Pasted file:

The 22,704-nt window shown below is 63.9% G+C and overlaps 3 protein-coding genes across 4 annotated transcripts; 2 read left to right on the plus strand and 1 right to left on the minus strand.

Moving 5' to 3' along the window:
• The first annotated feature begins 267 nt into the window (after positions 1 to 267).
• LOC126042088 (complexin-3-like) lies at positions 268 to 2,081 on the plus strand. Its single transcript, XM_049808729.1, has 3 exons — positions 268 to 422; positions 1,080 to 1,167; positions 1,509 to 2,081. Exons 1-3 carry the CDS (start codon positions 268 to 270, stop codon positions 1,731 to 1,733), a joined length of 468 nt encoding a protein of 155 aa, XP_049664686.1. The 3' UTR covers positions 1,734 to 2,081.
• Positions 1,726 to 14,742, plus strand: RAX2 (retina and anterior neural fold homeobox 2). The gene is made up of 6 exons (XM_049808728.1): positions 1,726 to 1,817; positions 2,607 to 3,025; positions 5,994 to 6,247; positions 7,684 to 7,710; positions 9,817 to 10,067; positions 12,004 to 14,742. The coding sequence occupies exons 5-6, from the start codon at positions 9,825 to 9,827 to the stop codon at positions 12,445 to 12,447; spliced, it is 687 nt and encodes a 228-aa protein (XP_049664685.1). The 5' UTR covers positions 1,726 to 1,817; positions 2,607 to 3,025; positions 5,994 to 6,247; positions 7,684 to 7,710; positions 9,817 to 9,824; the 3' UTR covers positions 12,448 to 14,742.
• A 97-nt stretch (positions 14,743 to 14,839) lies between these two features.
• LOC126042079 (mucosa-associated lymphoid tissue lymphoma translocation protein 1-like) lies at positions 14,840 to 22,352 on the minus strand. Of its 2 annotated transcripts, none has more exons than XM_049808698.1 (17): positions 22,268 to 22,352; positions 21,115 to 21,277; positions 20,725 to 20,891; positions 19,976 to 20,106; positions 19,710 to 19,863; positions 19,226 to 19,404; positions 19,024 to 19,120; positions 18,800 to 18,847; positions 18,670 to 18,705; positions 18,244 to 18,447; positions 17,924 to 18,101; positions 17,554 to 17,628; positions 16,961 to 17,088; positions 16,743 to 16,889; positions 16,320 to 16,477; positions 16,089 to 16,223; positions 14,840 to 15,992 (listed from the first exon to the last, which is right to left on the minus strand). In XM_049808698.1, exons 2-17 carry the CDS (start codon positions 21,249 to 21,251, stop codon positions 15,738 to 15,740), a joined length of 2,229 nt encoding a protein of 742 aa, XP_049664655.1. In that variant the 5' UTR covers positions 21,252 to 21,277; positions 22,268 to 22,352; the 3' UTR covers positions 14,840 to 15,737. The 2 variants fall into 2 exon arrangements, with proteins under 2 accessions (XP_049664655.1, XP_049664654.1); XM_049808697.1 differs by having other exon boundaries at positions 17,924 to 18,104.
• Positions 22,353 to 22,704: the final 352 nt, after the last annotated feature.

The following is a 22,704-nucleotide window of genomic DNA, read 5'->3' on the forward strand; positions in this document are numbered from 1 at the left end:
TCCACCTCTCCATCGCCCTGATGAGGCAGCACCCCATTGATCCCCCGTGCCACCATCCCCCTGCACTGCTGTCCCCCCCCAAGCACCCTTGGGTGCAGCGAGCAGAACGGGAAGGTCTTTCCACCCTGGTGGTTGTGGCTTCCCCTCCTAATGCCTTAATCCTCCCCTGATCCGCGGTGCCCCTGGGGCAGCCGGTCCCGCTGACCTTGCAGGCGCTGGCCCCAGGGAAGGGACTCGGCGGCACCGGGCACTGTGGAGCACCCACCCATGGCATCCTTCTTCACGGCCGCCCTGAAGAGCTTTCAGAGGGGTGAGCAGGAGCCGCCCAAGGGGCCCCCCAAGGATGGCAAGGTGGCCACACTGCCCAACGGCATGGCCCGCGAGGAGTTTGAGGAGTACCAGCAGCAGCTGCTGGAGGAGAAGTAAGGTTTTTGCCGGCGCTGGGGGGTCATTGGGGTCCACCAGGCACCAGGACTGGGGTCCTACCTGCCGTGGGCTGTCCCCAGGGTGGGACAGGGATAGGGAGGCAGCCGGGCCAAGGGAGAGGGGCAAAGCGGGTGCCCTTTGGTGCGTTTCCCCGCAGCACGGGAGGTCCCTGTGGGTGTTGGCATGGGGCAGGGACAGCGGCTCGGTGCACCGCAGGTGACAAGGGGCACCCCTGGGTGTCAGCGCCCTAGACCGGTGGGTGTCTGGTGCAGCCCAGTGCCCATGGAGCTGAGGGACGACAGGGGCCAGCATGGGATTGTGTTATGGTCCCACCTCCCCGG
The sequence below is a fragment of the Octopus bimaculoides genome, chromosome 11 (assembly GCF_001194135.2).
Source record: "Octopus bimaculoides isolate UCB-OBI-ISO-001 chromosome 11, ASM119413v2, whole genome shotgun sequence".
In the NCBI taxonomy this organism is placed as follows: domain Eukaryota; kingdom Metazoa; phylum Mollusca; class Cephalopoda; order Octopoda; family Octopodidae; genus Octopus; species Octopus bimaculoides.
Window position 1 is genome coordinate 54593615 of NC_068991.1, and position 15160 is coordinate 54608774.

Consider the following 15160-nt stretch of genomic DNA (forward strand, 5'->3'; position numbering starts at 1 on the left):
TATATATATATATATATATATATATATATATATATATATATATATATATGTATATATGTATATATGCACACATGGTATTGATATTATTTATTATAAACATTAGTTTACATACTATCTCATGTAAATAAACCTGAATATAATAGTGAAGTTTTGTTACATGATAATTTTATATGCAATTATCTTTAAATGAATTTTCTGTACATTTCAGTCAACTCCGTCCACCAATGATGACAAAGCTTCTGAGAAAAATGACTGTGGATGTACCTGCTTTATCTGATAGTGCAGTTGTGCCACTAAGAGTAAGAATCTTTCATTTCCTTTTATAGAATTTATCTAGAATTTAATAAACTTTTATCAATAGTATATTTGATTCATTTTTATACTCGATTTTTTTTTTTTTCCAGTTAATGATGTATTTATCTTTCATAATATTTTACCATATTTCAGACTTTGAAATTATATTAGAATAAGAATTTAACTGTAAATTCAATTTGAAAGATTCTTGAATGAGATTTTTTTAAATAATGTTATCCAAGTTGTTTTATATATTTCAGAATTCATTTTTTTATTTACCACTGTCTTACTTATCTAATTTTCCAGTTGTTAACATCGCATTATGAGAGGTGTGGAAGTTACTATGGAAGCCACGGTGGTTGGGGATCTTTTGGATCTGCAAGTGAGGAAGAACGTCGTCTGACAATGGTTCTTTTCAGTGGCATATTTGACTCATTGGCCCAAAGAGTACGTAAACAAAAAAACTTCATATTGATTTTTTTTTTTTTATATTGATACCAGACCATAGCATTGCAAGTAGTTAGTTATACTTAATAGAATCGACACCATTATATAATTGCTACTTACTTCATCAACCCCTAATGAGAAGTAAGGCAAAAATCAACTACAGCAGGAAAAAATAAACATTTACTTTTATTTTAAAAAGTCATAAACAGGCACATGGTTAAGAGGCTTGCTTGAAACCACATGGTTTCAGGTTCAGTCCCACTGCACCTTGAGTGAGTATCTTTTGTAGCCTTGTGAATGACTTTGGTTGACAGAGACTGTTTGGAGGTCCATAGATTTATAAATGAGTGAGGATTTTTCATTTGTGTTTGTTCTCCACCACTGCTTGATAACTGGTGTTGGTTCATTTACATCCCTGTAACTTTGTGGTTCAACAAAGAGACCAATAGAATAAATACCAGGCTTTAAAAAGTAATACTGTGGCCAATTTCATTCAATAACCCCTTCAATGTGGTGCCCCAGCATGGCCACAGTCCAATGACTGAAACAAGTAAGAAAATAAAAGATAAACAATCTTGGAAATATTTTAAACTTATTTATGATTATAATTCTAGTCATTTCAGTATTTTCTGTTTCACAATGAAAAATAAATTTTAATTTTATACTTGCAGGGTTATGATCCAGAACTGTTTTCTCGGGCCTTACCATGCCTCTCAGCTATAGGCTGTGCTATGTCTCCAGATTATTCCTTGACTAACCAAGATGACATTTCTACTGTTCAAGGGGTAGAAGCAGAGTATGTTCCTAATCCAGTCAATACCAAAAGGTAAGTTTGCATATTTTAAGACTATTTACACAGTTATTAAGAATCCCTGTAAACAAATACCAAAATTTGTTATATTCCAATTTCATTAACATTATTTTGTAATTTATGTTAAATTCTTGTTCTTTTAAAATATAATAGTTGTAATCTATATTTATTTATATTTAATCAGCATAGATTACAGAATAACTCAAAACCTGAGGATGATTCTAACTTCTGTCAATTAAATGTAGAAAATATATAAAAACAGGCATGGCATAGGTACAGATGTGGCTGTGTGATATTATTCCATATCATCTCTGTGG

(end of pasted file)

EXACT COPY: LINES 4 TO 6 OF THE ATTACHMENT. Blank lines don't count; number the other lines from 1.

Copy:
• LOC126042088 (complexin-3-like) lies at positions 268 to 2,081 on the plus strand. Its single transcript, XM_049808729.1, has 3 exons — positions 268 to 422; positions 1,080 to 1,167; positions 1,509 to 2,081. Exons 1-3 carry the CDS (start codon positions 268 to 270, stop codon positions 1,731 to 1,733), a joined length of 468 nt encoding a protein of 155 aa, XP_049664686.1. The 3' UTR covers positions 1,734 to 2,081.
• Positions 1,726 to 14,742, plus strand: RAX2 (retina and anterior neural fold homeobox 2). The gene is made up of 6 exons (XM_049808728.1): positions 1,726 to 1,817; positions 2,607 to 3,025; positions 5,994 to 6,247; positions 7,684 to 7,710; positions 9,817 to 10,067; positions 12,004 to 14,742. The coding sequence occupies exons 5-6, from the start codon at positions 9,825 to 9,827 to the stop codon at positions 12,445 to 12,447; spliced, it is 687 nt and encodes a 228-aa protein (XP_049664685.1). The 5' UTR covers positions 1,726 to 1,817; positions 2,607 to 3,025; positions 5,994 to 6,247; positions 7,684 to 7,710; positions 9,817 to 9,824; the 3' UTR covers positions 12,448 to 14,742.
• A 97-nt stretch (positions 14,743 to 14,839) lies between these two features.